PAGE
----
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what could be seen immediately below? Beyond the engines what were seen? What on Olivet? What did the Jews expect to happen to this array? What is said of the Romans as regards these expectations ? What did they see rising amid the tumult in the temple? What did this lead Titus to do? What were the consequences of the digging of the trench? As the siege went on what became of Antonia ? The outer court? The colonnades? Where was the final resistance made? What became of the survivors ? Of the city?
Gibeon, in the tribe of Benjamin, north from Jerusalem, about 6} miles by the main road.
Antonia, a fortress on the north-west corner of the temple, built by Herod and named after Antony.
shields, &c., the Roman testudo or tortoise, a protection formed for troops advancing against a hostile wall by locking together their shields above their heads.
Vespasian, father of Titus, proclaimed emperor on the 1st of July, A.D. 69. He had been sent to conduct the Jewish war in the end of the year A.D. 66.
THE FALL OF JERUSALEM.
The Front of the Temple.
1. They fight around the altar, and the dead
Heap the chok'd pavement. Israel tramples Israel,
For conquest, but the desperate joy of slaying. 2. Priests, Levites, women, pass and hurry on,
At least to die within the sanctuary.
Hold their calm march, nor deviate to their venge
On earth, in holy patience, Lord, I wait,
Defying thy long lingering to subdue
'Twas but now I pass'd
The light within
To save or to destroy. On Sinai's top,
Titus, Placidus, Terentius, Soldiers, Simon.
Save, save the Temple! Placidus, Terentius,
Who's this, that stands unmoved
Titus, dost thou think that Rome Shall quench the fire that burns within yon temple? Ay, when your countless and victorious cohorts, Ay, when your Cæsar's throne, your Capitol Have fallen before it.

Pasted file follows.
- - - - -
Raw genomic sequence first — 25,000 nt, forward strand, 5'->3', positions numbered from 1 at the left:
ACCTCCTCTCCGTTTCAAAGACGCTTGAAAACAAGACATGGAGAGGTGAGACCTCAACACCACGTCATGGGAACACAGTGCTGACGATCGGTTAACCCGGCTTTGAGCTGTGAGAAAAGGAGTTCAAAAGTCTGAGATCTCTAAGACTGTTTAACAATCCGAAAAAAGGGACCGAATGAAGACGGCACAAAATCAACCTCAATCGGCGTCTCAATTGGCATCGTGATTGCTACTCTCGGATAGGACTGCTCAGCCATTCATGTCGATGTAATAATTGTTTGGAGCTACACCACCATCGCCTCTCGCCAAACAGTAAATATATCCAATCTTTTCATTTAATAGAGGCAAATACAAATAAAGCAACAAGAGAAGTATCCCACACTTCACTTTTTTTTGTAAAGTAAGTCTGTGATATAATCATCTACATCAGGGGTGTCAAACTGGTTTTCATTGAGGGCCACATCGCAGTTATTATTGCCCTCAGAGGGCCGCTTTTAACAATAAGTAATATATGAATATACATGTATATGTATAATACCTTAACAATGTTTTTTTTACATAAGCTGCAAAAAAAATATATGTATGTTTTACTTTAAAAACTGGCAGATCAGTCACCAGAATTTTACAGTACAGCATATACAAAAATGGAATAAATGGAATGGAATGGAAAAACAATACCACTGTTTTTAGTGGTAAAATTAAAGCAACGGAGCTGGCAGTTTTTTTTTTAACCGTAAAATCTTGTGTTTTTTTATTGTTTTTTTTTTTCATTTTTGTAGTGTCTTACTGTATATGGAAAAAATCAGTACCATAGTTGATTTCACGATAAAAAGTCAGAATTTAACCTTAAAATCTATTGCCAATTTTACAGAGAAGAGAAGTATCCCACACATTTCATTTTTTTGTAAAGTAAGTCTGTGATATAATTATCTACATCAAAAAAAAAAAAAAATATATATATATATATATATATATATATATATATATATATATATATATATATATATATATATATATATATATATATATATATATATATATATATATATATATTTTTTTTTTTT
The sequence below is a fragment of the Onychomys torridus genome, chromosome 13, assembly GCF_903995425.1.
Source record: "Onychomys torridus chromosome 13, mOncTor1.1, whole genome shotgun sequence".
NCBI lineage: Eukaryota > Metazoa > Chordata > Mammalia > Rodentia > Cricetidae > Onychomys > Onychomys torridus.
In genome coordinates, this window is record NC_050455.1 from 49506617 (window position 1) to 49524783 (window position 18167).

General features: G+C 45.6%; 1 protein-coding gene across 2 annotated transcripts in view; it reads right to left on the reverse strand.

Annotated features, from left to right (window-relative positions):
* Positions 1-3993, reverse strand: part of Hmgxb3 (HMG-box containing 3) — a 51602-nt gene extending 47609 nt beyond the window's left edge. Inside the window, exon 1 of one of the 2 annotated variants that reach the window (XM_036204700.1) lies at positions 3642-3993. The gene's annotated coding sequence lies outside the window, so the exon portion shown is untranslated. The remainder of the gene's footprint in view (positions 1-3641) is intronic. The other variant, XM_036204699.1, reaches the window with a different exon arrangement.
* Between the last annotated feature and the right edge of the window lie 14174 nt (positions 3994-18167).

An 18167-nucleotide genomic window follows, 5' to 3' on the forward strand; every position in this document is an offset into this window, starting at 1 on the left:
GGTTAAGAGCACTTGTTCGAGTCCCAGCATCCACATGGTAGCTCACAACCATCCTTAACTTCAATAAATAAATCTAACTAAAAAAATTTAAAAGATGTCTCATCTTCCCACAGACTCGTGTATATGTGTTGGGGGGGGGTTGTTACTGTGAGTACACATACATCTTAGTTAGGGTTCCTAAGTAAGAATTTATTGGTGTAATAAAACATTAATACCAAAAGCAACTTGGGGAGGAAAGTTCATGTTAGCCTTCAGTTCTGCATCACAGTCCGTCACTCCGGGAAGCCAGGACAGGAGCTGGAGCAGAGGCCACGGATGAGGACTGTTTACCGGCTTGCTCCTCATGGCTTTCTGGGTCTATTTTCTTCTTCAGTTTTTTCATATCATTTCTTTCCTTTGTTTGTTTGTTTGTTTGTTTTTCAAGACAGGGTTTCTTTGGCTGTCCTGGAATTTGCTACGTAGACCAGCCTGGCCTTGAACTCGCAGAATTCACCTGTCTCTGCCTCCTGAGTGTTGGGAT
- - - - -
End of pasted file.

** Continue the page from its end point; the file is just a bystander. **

Madman, speak! what art thou?
The uncircumcised have known me heretofore,
It is he-
Bind straight your heaviest chains. An unhoped
Knit them close, See that ye rivet well their galling links.
(Holding up the chains.) And ye’ve no finer flax to gyve me with ?
Burst these, and we will forge thee stronger then.
SIMON. Fool, 'tis not yet the hour.
Hark! hark! the shrieks Of those that perish in the flames. Too late I came to spare,
the fabric round. Fate, Fate, I feel thou’rt mightier than Cæsar, He cannot save what thou hast doom'd! Back, Romans, Withdraw your angry cohorts, and give place To the inevitable ruin. Destiny, It is thine own, and Cæsar yields it to thee. Lead off the prisoner.
Can it be? the fire Destroys, the thunders cease. I'll not believe, And yet how dare I doubt?
A moment, Romans. Is't then thy will, Almighty Lord of Israel,
That this thy temple be a heap of ashes?
Put on the raiment of captivity?
The Patriarch Sons of Jacob! by the Law
'Tis there—I see it. The fire that rends the Veil!
We are then of thee Abandon'd—not abandon'd of ourselves. Heap woes upon us, scatter us abroad, Earth's scorn and hissing; to the race of men A loathsome proverb; spurn’d by every foot, And curs’d by every tongue; our heritage And birthright bondage; and our very brows Bearing, like Cain's, the outcast mark of hate: Israel will still be Israel, still will boast Her fallen Temple, her departed glory; And, wrapt in conscious righteousness, defy Earth’s utmost hate, and answer scorn with scorn.
-H. H. Milman.